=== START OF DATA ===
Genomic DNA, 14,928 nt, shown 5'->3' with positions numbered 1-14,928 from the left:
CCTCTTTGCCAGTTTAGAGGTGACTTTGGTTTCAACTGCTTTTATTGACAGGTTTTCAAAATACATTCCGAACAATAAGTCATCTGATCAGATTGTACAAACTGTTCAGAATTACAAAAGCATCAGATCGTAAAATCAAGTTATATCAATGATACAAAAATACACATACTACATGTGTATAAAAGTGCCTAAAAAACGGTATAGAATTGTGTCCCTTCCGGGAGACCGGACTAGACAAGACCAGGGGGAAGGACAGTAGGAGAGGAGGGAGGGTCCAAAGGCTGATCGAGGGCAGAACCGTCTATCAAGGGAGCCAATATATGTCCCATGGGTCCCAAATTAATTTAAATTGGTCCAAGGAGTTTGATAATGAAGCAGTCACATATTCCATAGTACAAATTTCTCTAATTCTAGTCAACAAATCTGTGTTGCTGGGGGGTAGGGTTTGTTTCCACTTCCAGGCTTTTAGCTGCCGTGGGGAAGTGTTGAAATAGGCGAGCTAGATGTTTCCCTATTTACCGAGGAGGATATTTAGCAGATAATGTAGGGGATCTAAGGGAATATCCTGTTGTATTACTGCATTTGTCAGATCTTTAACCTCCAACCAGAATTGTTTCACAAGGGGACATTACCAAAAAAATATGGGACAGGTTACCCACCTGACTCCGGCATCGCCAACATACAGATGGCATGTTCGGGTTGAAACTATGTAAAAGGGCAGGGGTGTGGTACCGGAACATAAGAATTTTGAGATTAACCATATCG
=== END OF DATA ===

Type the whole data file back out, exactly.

Genomic DNA, 14,928 nt, shown 5'->3' with positions numbered 1-14,928 from the left:
CCTCTTTGCCAGTTTAGAGGTGACTTTGGTTTCAACTGCTTTTATTGACAGGTTTTCAAAATACATTCCGAACAATAAGTCATCTGATCAGATTGTACAAACTGTTCAGAATTACAAAAGCATCAGATCGTAAAATCAAGTTATATCAATGATACAAAAATACACATACTACATGTGTATAAAAGTGCCTAAAAAACGGTATAGAATTGTGTCCCTTCCGGGAGACCGGACTAGACAAGACCAGGGGGAAGGACAGTAGGAGAGGAGGGAGGGTCCAAAGGCTGATCGAGGGCAGAACCGTCTATCAAGGGAGCCAATATATGTCCCATGGGTCCCAAATTAATTTAAATTGGTCCAAGGAGTTTGATAATGAAGCAGTCACATATTCCATAGTACAAATTTCTCTAATTCTAGTCAACAAATCTGTGTTGCTGGGGGGTAGGGTTTGTTTCCACTTCCAGGCTTTTAGCTGCCGTGGGGAAGTGTTGAAATAGGCGAGCTAGATGTTTCCCTATTTACCGAGGAGGATATTTAGCAGATAATGTAGGGGATCTAAGGGAATATCCTGTTGTATTACTGCATTTGTCAGATCTTTAACCTCCAACCAGAATTGTTTCACAAGGGGACATTACCAAAAAAATATGGGACAGGTTACCCACCTGACTCCGGCATCGCCAACATACAGATGGCATGTTCGGGTTGAAACTATGTAAAAGGGCAGGGGTGTGGTACCGGAACATAAGAATTTTGAGATTAACCATATCG